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Expatriate Taxation

Expatriate Taxation

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Published by: Monica Singh on Apr 27, 2011
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Expatriate Taxation

Ashish Gupta

6th October 2009


General Overview of Expatriate tax regime in India:
Residency Rules Tax Equalization Specific Tax Benefits under domestic tax law and treaty

Case Studies covering practical tax aspects on:
Residency Treaty Outbound Assignments


Residential status Residential status Resident Resident and Ordinarily Resident (ROR) Resident but Not Ordinarily Resident (NOR) Non Resident (NR) Residency is determined by physical number of days stay in India 3 .

the threshold limit is 60 days. 4 .Residential status «. In the year of arrival to India for resuming employment.Cont¶d Basic conditions: ‡ ‡ 182 days or more in a financial year 60 days* or more in a financial year plus 365 days or more in four financial years preceding the relevant financial year Any one of the two conditions satisfied None of the conditions satisfied ROR / NOR NR * 60 days gets substituted for 182 days only in the year of departure for an Indian citizen proceeding abroad for the purposes of employment..

.Cont¶d Additional conditions: ‡ ³Resident´ in India in atleast two out of ten financial years preceding the relevant financial year. an expatriate coming to India for the first time will qualify as ROR in the 3rd or 4th year. 5 . and ‡ Present in India for 730 days or more during the 7 financial year preceding the relevant financial year Both the conditions satisfied One or none of the conditions satisfied ROR NOR Generally.Residential status «.

Position from 1 April 2003 Date of first arrival into India Date of departure from India Tax Year 20082008-09 Days Cumm. and < 730 days in the 7 preceding years .do Resident in 2 out of 10 preceding years.Illustration . status NOR 5 April 2008 31 December 2011 Remarks Not a resident in 2 out of 10 preceding years. but < 730 days in the 7 preceding years Resident in 2 out of 10 preceding years. and > 729 days in the 7 previous years 361 20092009-10 20102010-11 365 365 726 1091 NOR NOR 2011-12 275 1366 ROR NR/ NOR ± Taxed in India only on Indian sourced income ROR ± Taxed in India on worldwide income 6 . stay 361 Res.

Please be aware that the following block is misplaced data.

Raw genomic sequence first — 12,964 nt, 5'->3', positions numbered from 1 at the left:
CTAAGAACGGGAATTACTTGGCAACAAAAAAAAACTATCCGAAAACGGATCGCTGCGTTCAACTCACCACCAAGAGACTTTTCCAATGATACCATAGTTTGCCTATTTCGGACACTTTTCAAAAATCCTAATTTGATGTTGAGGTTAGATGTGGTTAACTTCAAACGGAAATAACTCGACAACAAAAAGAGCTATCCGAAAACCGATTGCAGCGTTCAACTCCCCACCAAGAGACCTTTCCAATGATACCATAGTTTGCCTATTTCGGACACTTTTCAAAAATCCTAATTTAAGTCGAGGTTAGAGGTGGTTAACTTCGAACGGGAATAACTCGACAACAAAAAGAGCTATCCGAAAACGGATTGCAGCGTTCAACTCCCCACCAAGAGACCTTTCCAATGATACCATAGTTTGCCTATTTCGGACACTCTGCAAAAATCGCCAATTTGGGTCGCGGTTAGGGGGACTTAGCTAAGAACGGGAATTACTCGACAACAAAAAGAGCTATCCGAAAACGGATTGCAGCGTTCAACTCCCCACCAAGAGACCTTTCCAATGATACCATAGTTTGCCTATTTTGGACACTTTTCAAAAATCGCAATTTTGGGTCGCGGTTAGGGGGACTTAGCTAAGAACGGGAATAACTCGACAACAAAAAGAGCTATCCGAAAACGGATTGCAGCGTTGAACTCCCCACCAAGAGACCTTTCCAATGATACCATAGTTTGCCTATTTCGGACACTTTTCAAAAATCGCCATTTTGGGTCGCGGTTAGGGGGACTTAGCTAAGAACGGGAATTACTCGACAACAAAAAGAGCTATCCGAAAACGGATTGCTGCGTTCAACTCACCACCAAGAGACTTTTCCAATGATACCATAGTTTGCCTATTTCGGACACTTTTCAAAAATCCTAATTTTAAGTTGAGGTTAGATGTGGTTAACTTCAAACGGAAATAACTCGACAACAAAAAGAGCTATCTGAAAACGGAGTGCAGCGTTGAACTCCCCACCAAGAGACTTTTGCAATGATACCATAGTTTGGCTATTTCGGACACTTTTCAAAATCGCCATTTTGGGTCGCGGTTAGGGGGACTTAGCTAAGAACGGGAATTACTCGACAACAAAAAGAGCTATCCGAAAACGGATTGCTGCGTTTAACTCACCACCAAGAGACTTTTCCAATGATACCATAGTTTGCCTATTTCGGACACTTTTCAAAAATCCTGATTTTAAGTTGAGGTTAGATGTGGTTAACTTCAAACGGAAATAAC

taxable Reimbursement exempt Severance payments made outside India Arguably not taxable as no connection with past services 7 .Taxation of Pre/Post Assignment Income Residents: Generally taxable irrespective of charge back Relocation reimbursement exempt Lump sum relocation allowance taxable NonNon-residents: Joining bonus paid outside India but related to Indian assignment Taxable irrespective of charge-back chargeShortShort-stay impacted if charge back if otherwise eligible Lumpsum relocation allowance .

Tax regime w.f 1 April 2009 Benefit taxable in the hands of employee on date of allotment / transfer of securities Taxable Benefit = Fair Market Value (FMV) on date of exercise less exercise price paid by employee Capital gains tax on sale Value considered for Perquisite becomes cost base for CGT Shares allotted by foreign company to employees of Indian subsidiary Employee to pay perquisite tax 8 .ESOPs .e.

Overview of Tax Equalization/ Protection Home Country Income Tax Host and Home Actual Income Taxes Tax Equalization Cost Hypothetical Home Country Income Tax 9 .

allowance/benefit received in India Individual tax equalised .Home country hypothetical tax is deducted Host country tax rate assumed at 30% and Country A at 40% H o T axa oul t e in i ual le a la r y in o m e e ta x e in n ia 1.000 400 600 400 100 471 1 1 Base salary received in Country A Less: Hypothetical tax 40% Assignment allowance received in India Accomodation provided in India Tax paid by employer e t ta x a H ost H ost T ax e le in ome o u n try ta x o u n t r y t a x lia u a lis a t io n r e ilit y on 30 % ilia t io n 400 471 71 400 10 4 1 Hypothtical tax deducted Host country tax payable Cost to employer Cost to employee .TEQ Example ± Taxation in Host Country T E Q C a l u la t io n s a ts Individual assigned from Country A (home country) to India Salary received in Country A.

Specific Tax Benefits under domestic tax law (some examples) Adequate planning of assignments Ordinary residence can be deferred Transfer payroll for outbound assignees to the home location Workdays outside India for NOR/NRs Dual employment contracts Overseas contributions to social security /medical insurance schemes (to the extent not immediately vested) ShortShort-stay exemption as per domestic tax law Leveraging Car. telephone etc Housing benefit /allowance Tax on non-monetary benefits non(but not claimed as corporate deduction) Per diem exemption wherever possible 11 . club.